The legal uncertainty that arose after the 2004 New South Wales Court of Appeal decision in Rufo v Hosking has ended. In an unanimous decision, the High Court of Australia has held in Tabet v Gett that damages are not available for the loss of a chance of a better medical outcome unless the plaintiff can prove, on the balance of probabilities, that he or she would have had a better outcome had the defendant not been negligent.
The case concerned the medical treatment of a six year old girl named Reema Tabet. Reema was admitted to hospital in 1991 after recovering from chickenpox. She was suffering headaches and nausea, and was vomiting. She came under the care of Dr Maurice Gett, a paediatrician. Dr Gett made a provisional diagnosis of post-chickenpox viral encephalitis.
Unfortunately, Reema later suffered a rapid deterioration in her neurological condition and had a seizure. A CT scan revealed a brain tumour. Reema underwent surgery to remove part of the tumour. She was subsequently diagnosed as having suffered irreversible brain damage. The damage had a number of causes. It was partly sustained when her condition had deteriorated. It was partly caused by the tumour itself (which had been growing for over two years). It was also partly a result of her operation and other treatment she had received to control the tumour.
The expert evidence that Reema adduced at trial supported a finding that Dr Gett should have arranged for her to have a CT scan before her condition had deteriorated. The evidence also supported a finding that, if Reema had had an earlier CT scan (and the tumour been revealed), treatment options were available to her that may have avoided the deterioration in her condition. The trial judge did not think Reema had proved on the balance of probabilities that she would not have suffered the brain damage if she had undergone the treatments. Despite this finding, however, applying the reasoning in Rufo v Hosking, the trial judge found that it was probable that Reema's decline contributed to her ultimate disabilities and assessed that contribution to be no greater than 25% of her damage. He then assessed that her loss of a chance of a better outcome (ie avoiding the damage which was referable to the deterioration) was 40%. The trial judge therefore found that Reema was entitled to 40% of 25% of the damages to which she would have been entitled if all of her brain damage was caused by Dr Gett's negligence.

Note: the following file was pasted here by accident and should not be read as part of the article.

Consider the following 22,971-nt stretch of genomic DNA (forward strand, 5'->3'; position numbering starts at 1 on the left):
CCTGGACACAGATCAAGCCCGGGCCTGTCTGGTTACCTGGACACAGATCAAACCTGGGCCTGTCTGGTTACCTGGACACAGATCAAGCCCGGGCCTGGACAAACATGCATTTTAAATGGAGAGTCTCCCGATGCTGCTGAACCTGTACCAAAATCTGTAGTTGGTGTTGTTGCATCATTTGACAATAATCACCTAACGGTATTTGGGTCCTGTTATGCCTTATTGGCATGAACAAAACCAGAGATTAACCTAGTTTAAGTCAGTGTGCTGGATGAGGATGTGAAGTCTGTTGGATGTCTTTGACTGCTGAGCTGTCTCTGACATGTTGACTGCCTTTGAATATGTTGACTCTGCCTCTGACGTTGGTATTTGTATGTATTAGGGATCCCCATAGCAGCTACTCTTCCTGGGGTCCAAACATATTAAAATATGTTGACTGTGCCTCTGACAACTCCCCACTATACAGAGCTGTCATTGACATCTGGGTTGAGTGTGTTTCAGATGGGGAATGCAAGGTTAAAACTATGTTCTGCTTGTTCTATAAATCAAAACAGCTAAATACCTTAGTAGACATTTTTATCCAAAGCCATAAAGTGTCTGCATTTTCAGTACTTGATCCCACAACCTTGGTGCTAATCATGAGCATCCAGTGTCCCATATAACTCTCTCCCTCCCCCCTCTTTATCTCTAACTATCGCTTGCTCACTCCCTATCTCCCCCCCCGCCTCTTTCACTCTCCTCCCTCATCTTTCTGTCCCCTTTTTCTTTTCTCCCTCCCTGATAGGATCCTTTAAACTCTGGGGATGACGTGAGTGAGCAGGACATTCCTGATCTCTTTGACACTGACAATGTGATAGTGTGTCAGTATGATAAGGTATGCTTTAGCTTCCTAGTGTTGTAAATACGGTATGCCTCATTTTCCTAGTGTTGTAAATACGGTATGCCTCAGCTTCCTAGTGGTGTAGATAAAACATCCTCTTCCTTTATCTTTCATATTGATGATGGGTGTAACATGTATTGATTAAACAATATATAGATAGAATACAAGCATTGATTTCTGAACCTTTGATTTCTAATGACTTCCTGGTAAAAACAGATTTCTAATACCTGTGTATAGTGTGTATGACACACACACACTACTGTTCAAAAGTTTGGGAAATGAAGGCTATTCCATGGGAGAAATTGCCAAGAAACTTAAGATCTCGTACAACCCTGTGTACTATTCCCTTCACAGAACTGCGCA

Dr Gett appealed to the Court of Appeal. He argued that Reema had not proved on the balance of probabilities that she had suffered any brain damage as a result of not having had an earlier CT scan and the treatments she alleged she would have received.
After reviewing the expert evidence, the Court of Appeal held that Reema's loss of a chance of a better outcome ranged between 'speculative' and 'some'. It ultimately settled on a finding that Reema had lost only a 15% chance (as opposed to the trial judge's 40%) of avoiding the brain damage she complained of. This being the case, the Court of Appeal concluded that Reema had not proven on the balance of probabilities that she had suffered any brain damage as a result of Dr Gett's breach of duty to her.
Reema subsequently appealed to the High Court of Australia.
In the High Court
The question at the centre of Reema's appeal was whether the common law of Australia should recognise that the loss of a chance of a better medical outcome is actionable in damages. After considering the central question, the development of the common law in other countries and the expert evidence led at trial, Acting Chief Justice Gummow and Justices Hayne, Bell, Crennan and Kiefel all answered in the negative and dismissed Reema's appeal, providing separate reasons for their decision.
Redefining damage and causation